The reply comes as something along the lines of “He’s picking up little bits of scent with his sensitive nose, and seeing from those traces what other creatures have been here before him.” But, unlike other children, who might have let that explanation go in one ear and shoot out the other, and then moved on, young Sherlock seems to have turned it over and over in his head as he spent time with his canine companion. He began to wonder how he, like his dog, could pick up little traces of other people’s passing and see who had been somewhere before him and what they had done. True, he didn’t have the dog’s sense of smell, but he did have keen eyes, nimble fingers, and a sharp brain at his disposal. A few simple and successful experiments would quickly confirm for the boy that he could use a dog’s methods as his own. Whether it was scouring the kitchen for clues to see what kind of pie was in the oven or checking brother Mycroft’s boots to see if he had gone fishing, young Sherlock Holmes would begin to see that his dog had a thing or two to teach him.

While brother Mycroft might have helped Sherlock hone his reasoning skills as he grew to manhood, playing observation games with him as they later did in “The Greek Interpreter,” observation games were just about all Mycroft was capable of. The elder Holmes brother was much too lethargic to have been much of a role model or decent companion to a being with the energies of Sherlock Holmes in child form. The younger Holmes would have dashed out of Mycroft’s ken in a second, never to be seen for the rest of the day. Having inherited his father’s energies, the independent youngster needed a companion who could race with him across the downs of Sussex in search of prey, and one as loyal and faithful as a certain doctor he would share adventures with in later life.

And all that adds up to one thing . . . a dog.

From behaviors like that written up in “Boscombe Valley,” I think we can see just where young Sherlock found his favorite childhood companion, as well as an origin-point for the detective career that was to follow. Sleuth-hounds were man’s first and best detective force, and even though he seemed to look down on all human competition, Sherlock Holmes did respect the canine practitioners of his art.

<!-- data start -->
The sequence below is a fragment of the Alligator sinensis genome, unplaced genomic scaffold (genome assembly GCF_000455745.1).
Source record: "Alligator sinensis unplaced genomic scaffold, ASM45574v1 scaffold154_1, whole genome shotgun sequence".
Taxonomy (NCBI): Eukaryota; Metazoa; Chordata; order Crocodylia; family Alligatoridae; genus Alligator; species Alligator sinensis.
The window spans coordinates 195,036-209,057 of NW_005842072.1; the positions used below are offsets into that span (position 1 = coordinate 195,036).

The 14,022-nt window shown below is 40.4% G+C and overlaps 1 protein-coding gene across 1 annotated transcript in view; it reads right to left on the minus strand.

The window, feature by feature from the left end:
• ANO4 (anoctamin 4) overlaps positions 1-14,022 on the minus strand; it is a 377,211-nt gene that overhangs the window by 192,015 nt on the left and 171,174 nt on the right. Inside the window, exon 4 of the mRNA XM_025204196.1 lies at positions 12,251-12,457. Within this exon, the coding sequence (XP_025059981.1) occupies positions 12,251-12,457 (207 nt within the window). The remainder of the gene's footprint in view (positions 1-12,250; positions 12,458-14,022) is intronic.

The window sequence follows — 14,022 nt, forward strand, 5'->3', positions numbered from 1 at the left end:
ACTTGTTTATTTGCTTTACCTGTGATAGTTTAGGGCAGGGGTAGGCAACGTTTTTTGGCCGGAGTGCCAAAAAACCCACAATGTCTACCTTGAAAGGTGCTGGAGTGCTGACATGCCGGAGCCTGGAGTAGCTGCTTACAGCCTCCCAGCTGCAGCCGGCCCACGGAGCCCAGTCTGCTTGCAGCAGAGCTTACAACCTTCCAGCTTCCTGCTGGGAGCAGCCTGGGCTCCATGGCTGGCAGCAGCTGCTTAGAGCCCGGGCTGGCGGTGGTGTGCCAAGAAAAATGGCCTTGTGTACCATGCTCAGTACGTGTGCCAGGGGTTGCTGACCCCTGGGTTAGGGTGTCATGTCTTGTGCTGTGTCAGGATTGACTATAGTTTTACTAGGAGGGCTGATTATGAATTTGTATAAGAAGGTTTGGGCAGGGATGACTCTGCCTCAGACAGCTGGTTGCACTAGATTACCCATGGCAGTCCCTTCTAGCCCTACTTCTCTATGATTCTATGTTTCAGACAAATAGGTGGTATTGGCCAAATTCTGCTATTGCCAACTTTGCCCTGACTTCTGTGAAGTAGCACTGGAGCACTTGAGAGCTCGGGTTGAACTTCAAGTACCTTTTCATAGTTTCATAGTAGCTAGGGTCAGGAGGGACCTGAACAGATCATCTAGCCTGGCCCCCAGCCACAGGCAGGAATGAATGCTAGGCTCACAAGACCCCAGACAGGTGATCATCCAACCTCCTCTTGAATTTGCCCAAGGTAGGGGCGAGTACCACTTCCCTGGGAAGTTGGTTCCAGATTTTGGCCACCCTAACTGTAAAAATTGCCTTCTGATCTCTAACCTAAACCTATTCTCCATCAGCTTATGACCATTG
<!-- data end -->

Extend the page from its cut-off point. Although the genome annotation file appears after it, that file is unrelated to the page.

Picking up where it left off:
“I would rather have Toby’s help than that of the whole detective force of London,” he says of one particular dog in The Sign of the Four. And it’s certainly of some significance that Toby’s owner, an older man named Sherman, is the one of those unique individuals who calls Sherlock Holmes by his first name, indicating a relationship much closer than that of dog-borrower and dog-lender. In fact, it would seem to indicate that Sherman knew Sherlock as a lad, before formalities like “Mr. Holmes” would be expected. Add to that the way Sherlock compares Toby’s prowess to the detectives “of London,” which hints at a non-London origin for Toby, and you get the strong possibility that both Sherman and Toby were acquainted with young Sherlock during his Sussex days.

Now, I would not go so far as to suggest that Toby was actually the dog who showed Sherlock his detective destiny . . . the lifespans of our canine friends are not quite that long. But if Sherman was a close neighbor of the Holmeses and their Sussex villa, then perhaps Toby was a son, grandson, or nephew of Sherlock’s original pet. And when he needs a little extra help in The Sign of the Four, where does the great detective go?

Back to his roots.

And to the latest incarnation of the detective master who started him on the path he would walk the rest of his life . . . man’s best friend.

Sherlock’s dog.